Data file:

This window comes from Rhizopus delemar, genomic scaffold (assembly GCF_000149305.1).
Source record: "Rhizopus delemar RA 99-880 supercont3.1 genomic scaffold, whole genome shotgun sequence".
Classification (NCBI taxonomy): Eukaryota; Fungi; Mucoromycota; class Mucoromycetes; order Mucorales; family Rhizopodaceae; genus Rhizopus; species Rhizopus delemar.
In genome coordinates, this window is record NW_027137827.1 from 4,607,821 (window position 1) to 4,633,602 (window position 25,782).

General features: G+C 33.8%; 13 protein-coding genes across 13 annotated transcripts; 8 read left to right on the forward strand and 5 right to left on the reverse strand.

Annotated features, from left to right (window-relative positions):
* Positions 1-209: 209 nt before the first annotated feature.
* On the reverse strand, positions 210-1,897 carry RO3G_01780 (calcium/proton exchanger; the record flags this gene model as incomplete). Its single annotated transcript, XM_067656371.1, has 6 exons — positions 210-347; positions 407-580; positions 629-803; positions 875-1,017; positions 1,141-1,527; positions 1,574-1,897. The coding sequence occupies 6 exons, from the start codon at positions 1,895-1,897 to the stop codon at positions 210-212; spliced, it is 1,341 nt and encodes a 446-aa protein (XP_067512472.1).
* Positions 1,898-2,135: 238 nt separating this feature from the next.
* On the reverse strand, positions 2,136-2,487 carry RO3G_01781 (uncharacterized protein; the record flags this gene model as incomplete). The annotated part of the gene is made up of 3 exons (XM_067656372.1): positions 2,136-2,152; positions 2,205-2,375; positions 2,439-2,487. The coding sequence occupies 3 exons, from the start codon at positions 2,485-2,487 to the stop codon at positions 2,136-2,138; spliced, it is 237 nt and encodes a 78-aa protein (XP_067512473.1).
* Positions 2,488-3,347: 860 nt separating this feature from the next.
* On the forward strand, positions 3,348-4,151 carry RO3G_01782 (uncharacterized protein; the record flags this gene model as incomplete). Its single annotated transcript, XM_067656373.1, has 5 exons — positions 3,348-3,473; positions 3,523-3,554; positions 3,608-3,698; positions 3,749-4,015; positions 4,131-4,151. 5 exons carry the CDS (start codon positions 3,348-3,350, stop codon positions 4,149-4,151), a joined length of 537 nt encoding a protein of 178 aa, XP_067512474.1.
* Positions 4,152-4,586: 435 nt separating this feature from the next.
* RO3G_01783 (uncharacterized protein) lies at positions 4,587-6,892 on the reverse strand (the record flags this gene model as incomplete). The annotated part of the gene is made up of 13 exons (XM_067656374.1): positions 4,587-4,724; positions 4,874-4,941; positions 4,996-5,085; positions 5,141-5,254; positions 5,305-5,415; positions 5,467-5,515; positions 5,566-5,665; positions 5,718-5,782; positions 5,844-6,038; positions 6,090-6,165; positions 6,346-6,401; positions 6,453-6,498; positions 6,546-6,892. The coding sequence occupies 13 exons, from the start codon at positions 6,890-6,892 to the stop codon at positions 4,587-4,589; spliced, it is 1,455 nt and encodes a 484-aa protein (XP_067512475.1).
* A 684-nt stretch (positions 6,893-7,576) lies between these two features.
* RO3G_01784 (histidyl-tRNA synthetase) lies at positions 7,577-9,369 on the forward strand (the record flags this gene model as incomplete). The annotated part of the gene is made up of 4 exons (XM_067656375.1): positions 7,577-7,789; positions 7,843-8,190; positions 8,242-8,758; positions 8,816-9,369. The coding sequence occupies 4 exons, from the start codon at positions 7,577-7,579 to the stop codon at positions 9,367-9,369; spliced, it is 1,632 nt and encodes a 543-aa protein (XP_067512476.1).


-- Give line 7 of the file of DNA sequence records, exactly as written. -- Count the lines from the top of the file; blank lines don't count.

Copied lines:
* Positions 1-209: 209 nt before the first annotated feature.